Debugging tools for django
Simple debug utils for Django apps to aid with test-driven development.
$ pip install dj.debug
For development install
$ pip install -e firstname.lastname@example.org:translate/dj.debug#egg=dj.debug $ pip install dj.debug[test]
Initializing the builtin object
The utils can be imported directly, but the better way is to use _trace builtin functionality.
To activate this call the following, anywhere in your code - eg. in your test settings
>>> from dj.debug import trace_debug >>> trace_debug()
Once this is done, you will have a _trace object available anywhere in your environment.
>>> _trace <dj.debug.builtin.Trace object at ...>
You can specify the name of the builtin
>>> trace_debug("_t") >>> _t <dj.debug.builtin.Trace object at ...>
Using the builtin object has the advantage that it won’t be recognized by linters if you accidentally leave it in your code.
Usage - pdb
The _t object provides quick access to pdb
>>> _t.pdb.set_trace() --Return-- > <stdin>(1)<module>()->None (Pdb)
Usage - trace debugging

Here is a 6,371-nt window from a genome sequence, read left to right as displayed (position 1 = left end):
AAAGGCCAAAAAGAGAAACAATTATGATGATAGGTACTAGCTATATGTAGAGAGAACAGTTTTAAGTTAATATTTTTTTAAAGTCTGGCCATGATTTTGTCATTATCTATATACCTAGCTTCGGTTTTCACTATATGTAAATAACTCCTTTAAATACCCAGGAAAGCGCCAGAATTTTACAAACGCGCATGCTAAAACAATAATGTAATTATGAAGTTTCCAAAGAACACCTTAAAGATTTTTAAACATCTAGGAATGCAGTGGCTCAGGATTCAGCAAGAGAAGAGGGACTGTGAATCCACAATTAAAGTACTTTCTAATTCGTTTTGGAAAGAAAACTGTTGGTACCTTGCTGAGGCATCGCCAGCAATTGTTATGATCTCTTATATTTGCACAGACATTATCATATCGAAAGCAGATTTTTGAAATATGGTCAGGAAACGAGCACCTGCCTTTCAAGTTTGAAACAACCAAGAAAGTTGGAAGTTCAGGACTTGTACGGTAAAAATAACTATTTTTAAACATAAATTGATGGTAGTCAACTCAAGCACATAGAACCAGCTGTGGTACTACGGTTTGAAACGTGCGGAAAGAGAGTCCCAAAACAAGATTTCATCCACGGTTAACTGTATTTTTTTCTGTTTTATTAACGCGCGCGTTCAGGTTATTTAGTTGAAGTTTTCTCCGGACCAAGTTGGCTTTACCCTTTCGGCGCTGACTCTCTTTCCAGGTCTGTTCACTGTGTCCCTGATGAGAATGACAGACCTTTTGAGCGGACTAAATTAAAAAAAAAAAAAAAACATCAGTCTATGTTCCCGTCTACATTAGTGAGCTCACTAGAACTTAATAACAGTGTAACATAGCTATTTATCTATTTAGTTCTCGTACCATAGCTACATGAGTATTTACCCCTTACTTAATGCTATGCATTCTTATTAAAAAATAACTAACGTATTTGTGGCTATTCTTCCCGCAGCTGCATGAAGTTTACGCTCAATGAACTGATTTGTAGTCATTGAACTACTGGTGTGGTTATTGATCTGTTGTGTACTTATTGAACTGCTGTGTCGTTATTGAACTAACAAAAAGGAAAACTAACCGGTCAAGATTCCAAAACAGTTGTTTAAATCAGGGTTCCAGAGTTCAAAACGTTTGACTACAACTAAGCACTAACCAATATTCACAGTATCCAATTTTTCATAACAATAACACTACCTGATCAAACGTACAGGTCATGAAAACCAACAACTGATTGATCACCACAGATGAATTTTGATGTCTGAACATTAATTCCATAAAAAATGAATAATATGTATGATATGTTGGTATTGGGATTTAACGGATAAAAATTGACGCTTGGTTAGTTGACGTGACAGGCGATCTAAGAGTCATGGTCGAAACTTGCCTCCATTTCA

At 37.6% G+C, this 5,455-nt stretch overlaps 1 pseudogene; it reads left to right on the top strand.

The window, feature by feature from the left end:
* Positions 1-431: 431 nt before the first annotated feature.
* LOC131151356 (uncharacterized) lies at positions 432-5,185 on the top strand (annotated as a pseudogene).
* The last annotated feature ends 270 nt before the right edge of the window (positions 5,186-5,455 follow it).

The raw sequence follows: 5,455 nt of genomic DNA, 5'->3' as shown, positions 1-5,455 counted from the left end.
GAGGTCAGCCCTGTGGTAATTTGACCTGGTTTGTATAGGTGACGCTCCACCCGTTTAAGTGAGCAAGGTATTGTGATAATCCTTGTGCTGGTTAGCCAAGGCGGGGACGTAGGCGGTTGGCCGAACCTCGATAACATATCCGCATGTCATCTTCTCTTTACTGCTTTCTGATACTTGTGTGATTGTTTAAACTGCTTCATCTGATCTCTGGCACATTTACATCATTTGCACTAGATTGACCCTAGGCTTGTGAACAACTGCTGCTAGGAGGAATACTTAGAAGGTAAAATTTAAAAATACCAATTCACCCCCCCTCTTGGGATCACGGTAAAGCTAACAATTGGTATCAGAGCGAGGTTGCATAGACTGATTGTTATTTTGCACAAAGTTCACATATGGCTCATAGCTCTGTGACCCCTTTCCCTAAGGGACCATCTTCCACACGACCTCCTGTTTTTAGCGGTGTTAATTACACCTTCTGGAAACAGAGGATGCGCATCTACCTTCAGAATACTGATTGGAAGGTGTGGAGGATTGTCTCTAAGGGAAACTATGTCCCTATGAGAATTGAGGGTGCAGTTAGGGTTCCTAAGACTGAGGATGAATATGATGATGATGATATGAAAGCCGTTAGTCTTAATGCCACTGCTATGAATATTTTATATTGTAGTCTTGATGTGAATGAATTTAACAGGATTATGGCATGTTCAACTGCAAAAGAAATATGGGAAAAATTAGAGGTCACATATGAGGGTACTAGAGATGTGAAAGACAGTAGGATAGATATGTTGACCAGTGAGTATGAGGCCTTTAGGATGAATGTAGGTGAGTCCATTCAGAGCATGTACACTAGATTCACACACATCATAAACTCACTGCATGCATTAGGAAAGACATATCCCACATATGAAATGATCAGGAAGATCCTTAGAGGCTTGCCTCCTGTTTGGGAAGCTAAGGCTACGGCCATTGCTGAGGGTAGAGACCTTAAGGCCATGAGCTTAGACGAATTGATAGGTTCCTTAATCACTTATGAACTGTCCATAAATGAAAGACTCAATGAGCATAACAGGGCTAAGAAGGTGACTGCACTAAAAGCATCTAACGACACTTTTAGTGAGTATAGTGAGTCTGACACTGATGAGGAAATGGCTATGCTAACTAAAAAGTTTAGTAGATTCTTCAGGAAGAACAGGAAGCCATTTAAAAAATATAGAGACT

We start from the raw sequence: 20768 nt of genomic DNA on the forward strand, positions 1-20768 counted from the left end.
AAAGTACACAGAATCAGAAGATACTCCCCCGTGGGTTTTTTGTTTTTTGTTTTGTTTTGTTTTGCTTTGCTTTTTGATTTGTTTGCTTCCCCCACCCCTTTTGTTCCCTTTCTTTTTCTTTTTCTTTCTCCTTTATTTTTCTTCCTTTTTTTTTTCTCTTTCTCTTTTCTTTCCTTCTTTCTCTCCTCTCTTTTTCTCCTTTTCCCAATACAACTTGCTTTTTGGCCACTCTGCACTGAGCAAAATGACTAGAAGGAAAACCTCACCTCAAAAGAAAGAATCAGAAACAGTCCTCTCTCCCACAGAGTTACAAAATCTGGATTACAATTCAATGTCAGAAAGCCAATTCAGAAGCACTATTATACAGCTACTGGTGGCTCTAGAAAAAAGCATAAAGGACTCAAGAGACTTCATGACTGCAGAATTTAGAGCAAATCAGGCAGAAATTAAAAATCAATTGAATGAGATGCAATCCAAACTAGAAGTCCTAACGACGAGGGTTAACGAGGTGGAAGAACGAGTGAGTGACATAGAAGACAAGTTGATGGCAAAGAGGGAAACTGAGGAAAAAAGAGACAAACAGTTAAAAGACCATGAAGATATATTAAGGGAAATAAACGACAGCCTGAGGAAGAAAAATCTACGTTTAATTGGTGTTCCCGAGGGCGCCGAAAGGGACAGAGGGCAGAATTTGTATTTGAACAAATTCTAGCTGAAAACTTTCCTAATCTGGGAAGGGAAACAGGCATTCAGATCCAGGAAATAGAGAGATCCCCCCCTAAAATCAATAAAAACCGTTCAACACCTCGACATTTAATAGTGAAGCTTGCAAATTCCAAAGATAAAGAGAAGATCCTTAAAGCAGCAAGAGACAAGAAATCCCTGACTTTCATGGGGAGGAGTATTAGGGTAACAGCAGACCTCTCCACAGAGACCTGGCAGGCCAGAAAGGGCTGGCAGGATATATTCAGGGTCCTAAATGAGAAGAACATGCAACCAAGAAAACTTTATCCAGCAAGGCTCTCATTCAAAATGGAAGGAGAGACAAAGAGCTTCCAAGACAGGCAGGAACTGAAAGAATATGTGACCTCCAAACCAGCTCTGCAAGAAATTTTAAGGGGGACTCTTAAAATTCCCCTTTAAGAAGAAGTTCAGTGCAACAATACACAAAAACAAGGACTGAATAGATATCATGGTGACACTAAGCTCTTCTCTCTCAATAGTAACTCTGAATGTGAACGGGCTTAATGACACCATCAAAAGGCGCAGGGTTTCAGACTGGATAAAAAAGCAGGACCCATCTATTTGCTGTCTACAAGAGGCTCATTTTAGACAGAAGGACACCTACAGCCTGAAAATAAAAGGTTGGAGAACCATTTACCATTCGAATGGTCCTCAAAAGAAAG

If a line of code that you want to debug is hit many times prior to the point at which you want to debug it you can use the _t object’s debug flag
>>> def commonly_hit_code(*args, **kwargs): ... if _t.debug: _t.pdb.set_trace() >>> def some_other_code(*args, **kwargs): ... # we only want to debug after this point ... _t.debug = True ... something_which_triggers_commonly_hit_code()
Usage - sql debugging
This tools is useful for finding non-performant code in Django. By tracing the sql that is being run in blocks of code, you can find and fix querysets that trigger too many queries, are too complex, have overly large results, etc. You can also use the output in Django’s dbshell to analyze, improve and add indeces where appropriate.
>>> with _t.debug_sql(): ... trigger_some_orm_action()
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